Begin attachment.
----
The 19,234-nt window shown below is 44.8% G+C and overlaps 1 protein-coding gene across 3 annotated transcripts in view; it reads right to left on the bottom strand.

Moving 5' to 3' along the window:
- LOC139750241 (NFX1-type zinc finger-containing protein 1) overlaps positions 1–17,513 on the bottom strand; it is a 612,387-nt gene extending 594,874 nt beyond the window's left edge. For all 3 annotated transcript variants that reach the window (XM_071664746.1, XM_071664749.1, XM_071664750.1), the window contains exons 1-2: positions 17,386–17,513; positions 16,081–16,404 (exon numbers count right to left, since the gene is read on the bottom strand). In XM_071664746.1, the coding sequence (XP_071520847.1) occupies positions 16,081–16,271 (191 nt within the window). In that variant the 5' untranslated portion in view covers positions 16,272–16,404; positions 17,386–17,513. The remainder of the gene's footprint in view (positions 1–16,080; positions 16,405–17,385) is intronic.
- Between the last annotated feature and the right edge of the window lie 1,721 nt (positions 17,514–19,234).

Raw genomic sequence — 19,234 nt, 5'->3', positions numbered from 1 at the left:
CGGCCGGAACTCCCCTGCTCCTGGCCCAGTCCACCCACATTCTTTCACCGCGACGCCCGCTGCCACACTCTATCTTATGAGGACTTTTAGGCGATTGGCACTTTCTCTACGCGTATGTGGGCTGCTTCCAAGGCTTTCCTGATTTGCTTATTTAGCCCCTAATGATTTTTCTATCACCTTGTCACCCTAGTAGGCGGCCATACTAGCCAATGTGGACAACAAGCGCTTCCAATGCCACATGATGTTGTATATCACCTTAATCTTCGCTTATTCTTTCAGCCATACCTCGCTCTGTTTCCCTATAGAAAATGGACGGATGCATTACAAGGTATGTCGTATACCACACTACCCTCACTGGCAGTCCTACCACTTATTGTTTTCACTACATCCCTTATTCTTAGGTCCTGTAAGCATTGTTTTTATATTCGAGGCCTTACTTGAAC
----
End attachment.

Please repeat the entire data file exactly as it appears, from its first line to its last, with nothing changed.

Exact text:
The 19,234-nt window shown below is 44.8% G+C and overlaps 1 protein-coding gene across 3 annotated transcripts in view; it reads right to left on the bottom strand.

Moving 5' to 3' along the window:
- LOC139750241 (NFX1-type zinc finger-containing protein 1) overlaps positions 1–17,513 on the bottom strand; it is a 612,387-nt gene extending 594,874 nt beyond the window's left edge. For all 3 annotated transcript variants that reach the window (XM_071664746.1, XM_071664749.1, XM_071664750.1), the window contains exons 1-2: positions 17,386–17,513; positions 16,081–16,404 (exon numbers count right to left, since the gene is read on the bottom strand). In XM_071664746.1, the coding sequence (XP_071520847.1) occupies positions 16,081–16,271 (191 nt within the window). In that variant the 5' untranslated portion in view covers positions 16,272–16,404; positions 17,386–17,513. The remainder of the gene's footprint in view (positions 1–16,080; positions 16,405–17,385) is intronic.
- Between the last annotated feature and the right edge of the window lie 1,721 nt (positions 17,514–19,234).

Raw genomic sequence — 19,234 nt, 5'->3', positions numbered from 1 at the left:
CGGCCGGAACTCCCCTGCTCCTGGCCCAGTCCACCCACATTCTTTCACCGCGACGCCCGCTGCCACACTCTATCTTATGAGGACTTTTAGGCGATTGGCACTTTCTCTACGCGTATGTGGGCTGCTTCCAAGGCTTTCCTGATTTGCTTATTTAGCCCCTAATGATTTTTCTATCACCTTGTCACCCTAGTAGGCGGCCATACTAGCCAATGTGGACAACAAGCGCTTCCAATGCCACATGATGTTGTATATCACCTTAATCTTCGCTTATTCTTTCAGCCATACCTCGCTCTGTTTCCCTATAGAAAATGGACGGATGCATTACAAGGTATGTCGTATACCACACTACCCTCACTGGCAGTCCTACCACTTATTGTTTTCACTACATCCCTTATTCTTAGGTCCTGTAAGCATTGTTTTTATATTCGAGGCCTTACTTGAAC